The illustration here is similar to one from the article. Each black arrow stands for a glide path, with the tip of the arrow positioned at the final stock percentage of its glide path. The tail of the arrow is the starting percentage of stocks, at time 0. The stock percentages can be read from the scale on the right hand side. Thus, the arrow on the far left represents a glide path that starts at 100% stocks and ends with less than ten percent stocks, and the arrow on the right corresponds to one starting with 100% bonds and gradually increasing the stock holdings from 0% to over 60% at retirement. The red vertical line represents a static 40/60 portfolio, which has the same retirement wealth risk as all of the glide paths shown on the chart. The ranges of the simulated final wealth amounts are shown by the variously colored horizontal curves, aligned horizontally with each arrow. The wealth amounts at retirement for these curves are on the scale on the left side of the plot. Clearly, the choice of glide path itself does not have a big impact on retirement wealth, which depends far more on the behavior of the markets during the investment cycle. The full article goes on to show that the conclusions from this chart hold up under many different market assumptions and scenarios.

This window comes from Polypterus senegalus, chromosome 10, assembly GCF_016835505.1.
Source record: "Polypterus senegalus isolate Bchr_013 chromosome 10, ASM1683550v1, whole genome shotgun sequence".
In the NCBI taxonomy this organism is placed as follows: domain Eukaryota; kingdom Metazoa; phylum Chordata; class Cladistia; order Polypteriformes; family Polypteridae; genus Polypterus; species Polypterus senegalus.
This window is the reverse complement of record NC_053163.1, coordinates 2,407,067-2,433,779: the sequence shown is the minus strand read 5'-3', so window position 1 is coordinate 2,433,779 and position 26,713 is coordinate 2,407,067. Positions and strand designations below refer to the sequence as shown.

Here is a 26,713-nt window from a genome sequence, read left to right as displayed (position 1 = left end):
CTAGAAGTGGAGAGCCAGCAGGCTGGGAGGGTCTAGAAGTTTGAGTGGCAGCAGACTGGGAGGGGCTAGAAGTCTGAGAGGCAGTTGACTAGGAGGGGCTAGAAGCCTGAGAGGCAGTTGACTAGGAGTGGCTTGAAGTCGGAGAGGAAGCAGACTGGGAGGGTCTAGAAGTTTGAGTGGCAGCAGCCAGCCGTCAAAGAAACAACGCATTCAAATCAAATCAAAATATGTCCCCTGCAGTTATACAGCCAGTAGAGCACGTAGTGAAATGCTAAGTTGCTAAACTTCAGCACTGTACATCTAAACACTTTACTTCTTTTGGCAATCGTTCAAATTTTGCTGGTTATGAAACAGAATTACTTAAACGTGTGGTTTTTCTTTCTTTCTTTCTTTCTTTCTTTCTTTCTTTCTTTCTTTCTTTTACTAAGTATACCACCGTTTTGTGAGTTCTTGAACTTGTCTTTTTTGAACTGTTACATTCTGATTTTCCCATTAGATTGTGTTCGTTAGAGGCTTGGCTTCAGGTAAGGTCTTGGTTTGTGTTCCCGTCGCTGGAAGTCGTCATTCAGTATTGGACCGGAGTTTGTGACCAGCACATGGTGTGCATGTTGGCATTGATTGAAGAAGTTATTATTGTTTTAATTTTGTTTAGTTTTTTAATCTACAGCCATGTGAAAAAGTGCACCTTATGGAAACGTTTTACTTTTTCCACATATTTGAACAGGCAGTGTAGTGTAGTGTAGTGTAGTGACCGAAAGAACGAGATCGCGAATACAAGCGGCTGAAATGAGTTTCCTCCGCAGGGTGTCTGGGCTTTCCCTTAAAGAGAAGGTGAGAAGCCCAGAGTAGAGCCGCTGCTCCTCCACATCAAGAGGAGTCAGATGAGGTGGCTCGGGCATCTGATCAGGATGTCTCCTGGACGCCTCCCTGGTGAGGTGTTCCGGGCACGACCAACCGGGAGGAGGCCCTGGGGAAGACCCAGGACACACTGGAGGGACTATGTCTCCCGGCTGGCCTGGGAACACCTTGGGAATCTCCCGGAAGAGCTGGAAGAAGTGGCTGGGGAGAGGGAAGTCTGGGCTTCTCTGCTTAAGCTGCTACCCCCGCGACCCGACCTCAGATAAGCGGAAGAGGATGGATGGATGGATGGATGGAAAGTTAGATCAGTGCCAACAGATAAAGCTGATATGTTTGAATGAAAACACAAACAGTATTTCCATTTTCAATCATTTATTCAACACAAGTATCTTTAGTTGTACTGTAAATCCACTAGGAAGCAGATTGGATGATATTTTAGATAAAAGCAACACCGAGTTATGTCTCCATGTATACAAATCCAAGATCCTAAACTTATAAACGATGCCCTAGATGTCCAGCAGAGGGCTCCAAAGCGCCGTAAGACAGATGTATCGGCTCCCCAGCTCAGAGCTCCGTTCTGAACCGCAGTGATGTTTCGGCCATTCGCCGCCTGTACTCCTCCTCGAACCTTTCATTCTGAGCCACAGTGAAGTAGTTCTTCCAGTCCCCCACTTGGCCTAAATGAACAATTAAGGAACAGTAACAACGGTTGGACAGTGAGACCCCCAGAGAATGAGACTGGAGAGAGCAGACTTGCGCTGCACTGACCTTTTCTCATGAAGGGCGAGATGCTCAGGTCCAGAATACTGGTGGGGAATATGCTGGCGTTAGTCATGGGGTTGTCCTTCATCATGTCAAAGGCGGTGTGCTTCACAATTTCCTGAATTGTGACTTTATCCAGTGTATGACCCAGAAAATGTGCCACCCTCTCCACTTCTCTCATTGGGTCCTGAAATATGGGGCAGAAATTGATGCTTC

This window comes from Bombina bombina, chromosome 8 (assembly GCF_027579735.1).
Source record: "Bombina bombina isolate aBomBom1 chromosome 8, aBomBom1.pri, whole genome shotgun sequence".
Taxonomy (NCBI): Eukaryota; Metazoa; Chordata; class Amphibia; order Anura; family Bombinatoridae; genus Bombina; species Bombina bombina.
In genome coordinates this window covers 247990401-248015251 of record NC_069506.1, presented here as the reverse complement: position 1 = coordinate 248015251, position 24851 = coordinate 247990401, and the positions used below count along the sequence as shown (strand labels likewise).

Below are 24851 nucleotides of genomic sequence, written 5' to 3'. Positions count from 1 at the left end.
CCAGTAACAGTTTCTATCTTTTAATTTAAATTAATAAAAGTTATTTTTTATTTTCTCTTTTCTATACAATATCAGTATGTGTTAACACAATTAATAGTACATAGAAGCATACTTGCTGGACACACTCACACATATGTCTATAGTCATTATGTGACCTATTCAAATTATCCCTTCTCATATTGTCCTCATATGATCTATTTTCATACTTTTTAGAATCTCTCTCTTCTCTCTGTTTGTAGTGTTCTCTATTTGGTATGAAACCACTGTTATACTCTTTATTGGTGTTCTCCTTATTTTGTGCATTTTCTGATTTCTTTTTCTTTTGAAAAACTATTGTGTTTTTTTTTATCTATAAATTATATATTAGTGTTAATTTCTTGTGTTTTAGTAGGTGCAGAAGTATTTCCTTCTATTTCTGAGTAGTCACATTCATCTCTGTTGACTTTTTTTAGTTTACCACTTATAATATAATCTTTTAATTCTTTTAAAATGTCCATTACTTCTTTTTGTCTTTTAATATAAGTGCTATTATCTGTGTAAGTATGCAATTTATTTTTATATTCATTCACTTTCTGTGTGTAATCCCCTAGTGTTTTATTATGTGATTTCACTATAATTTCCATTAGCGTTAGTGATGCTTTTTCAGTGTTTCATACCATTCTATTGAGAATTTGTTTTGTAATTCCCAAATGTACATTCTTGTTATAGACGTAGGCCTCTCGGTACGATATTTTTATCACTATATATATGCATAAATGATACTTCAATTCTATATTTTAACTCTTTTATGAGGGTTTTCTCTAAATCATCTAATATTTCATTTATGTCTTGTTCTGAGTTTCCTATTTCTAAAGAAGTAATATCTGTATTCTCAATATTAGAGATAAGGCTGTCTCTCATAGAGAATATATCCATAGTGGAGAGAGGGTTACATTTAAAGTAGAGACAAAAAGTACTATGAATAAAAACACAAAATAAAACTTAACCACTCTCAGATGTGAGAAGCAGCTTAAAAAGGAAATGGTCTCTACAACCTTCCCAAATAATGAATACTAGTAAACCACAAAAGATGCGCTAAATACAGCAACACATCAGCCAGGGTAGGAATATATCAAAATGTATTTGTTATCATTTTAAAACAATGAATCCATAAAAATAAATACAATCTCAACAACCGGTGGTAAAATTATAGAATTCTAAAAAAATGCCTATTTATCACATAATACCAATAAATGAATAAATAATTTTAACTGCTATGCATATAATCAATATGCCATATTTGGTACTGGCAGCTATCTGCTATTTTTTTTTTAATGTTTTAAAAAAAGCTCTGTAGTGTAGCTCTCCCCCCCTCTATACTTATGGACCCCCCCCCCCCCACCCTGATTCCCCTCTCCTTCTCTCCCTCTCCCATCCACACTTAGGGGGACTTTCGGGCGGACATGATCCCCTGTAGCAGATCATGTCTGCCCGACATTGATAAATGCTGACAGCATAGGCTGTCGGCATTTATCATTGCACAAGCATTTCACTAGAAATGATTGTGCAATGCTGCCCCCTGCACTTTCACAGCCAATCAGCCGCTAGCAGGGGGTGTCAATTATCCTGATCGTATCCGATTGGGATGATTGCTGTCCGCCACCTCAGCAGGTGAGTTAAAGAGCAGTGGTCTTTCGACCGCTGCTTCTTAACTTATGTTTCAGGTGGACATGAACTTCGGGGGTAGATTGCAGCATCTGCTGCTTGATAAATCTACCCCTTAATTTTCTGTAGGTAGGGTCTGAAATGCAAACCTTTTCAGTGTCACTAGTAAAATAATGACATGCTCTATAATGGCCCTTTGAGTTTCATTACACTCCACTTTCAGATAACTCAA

Given the set-in-advance rigidity of TDFs and their inability to adapt to changing market conditions or new personal circumstances, the ease with which a static investment can be adjusted to changing personal or market circumstances, and the results of this article, it is clearly preferable to invest in a balanced risk-controlled strategic portfolio. A fixed glide path leaves open the possibility to accommodate strategic changes to the portfolios to take advantage of market cycles, if the investor decides to take a more involved approach to retirement wealth management. Relatively uninformed investors are probably not comfortable with exposure to any extreme bets and are best served by a strategic portfolio somewhere in the middle of the risk spectrum. The fixed portfolio strategy is a better default alternative than a glide path, which may prove to be a bad match to markets. For example, in today’s markets, a glide path investor nearing retirement would have mostly missed out on the recent rally of the U.S. stock market because of reduced equity exposure. A fixed default portfolio such as one of New Frontier’s global strategic model portfolios leaves open the possibility of intervention to secure a better chance of a comfortable retirement, but is more likely to protect poorly informed investors who do not intervene because of its superior diversification.